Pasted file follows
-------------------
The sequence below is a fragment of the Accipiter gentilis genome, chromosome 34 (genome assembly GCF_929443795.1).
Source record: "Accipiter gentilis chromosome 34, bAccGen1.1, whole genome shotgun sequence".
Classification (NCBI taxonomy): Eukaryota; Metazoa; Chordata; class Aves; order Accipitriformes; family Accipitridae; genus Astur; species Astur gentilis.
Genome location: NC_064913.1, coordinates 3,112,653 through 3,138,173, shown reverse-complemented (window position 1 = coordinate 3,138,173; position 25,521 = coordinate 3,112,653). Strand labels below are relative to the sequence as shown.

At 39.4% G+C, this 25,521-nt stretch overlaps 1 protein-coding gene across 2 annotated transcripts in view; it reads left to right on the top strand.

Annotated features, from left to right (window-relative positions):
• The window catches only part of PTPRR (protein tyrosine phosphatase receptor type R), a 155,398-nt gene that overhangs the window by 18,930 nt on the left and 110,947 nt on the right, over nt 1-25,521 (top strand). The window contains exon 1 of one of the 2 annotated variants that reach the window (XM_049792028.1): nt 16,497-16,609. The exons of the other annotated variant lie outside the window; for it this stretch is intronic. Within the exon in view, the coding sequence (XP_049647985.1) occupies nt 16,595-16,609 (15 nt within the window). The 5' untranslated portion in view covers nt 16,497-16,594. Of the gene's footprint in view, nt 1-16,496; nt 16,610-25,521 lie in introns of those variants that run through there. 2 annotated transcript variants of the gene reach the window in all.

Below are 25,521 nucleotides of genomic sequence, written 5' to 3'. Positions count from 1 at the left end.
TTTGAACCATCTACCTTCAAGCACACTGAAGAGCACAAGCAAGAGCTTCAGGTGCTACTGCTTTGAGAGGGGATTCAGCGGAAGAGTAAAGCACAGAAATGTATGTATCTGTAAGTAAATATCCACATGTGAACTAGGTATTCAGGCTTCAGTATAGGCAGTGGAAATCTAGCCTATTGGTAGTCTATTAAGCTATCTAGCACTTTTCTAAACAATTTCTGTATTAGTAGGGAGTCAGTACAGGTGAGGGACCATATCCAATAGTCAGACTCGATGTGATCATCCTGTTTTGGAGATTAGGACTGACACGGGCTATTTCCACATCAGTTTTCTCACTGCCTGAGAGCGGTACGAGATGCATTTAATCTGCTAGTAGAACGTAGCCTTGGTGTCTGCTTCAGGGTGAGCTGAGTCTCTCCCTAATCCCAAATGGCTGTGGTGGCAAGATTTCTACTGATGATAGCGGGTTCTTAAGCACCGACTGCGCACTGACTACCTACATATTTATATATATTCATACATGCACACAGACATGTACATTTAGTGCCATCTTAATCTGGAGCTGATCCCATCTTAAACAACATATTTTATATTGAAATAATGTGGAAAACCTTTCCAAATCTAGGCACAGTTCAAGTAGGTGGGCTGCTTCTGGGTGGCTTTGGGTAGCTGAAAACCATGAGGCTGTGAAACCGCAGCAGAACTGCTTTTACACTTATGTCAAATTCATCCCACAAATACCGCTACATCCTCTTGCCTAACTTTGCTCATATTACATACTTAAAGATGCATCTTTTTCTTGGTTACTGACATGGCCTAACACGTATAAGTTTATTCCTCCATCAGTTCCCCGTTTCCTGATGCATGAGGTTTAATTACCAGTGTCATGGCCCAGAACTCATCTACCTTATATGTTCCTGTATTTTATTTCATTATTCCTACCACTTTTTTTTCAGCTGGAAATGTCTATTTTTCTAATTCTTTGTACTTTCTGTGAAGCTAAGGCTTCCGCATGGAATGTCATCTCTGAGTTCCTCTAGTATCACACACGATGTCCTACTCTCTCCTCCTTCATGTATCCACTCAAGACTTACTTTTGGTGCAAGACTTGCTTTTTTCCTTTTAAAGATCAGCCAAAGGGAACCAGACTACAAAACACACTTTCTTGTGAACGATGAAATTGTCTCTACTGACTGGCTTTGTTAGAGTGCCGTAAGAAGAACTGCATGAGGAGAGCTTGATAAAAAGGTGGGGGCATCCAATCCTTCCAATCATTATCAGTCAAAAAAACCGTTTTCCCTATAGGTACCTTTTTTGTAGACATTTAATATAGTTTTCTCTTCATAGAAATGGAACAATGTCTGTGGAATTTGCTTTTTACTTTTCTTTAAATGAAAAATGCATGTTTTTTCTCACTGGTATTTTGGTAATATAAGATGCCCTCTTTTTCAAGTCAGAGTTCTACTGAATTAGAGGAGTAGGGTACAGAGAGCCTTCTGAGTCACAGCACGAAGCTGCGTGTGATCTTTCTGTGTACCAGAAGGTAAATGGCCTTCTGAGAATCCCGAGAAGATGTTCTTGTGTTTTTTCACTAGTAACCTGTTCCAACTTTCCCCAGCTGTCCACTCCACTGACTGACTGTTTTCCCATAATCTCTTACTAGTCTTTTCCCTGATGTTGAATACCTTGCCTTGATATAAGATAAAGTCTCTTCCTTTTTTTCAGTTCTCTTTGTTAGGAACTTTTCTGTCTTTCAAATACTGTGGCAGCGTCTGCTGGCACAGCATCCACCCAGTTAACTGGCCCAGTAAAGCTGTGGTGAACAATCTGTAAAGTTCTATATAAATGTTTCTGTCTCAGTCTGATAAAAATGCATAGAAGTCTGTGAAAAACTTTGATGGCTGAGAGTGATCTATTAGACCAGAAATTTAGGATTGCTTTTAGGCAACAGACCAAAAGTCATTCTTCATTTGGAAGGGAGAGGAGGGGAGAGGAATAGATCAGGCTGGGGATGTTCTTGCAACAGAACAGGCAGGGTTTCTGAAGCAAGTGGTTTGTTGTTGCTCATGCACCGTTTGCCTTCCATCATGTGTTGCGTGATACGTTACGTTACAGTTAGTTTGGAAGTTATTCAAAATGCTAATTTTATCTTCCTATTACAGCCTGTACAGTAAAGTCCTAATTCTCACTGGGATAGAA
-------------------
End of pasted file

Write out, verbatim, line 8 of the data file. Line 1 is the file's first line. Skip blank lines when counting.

Below are 25,521 nucleotides of genomic sequence, written 5' to 3'. Positions count from 1 at the left end.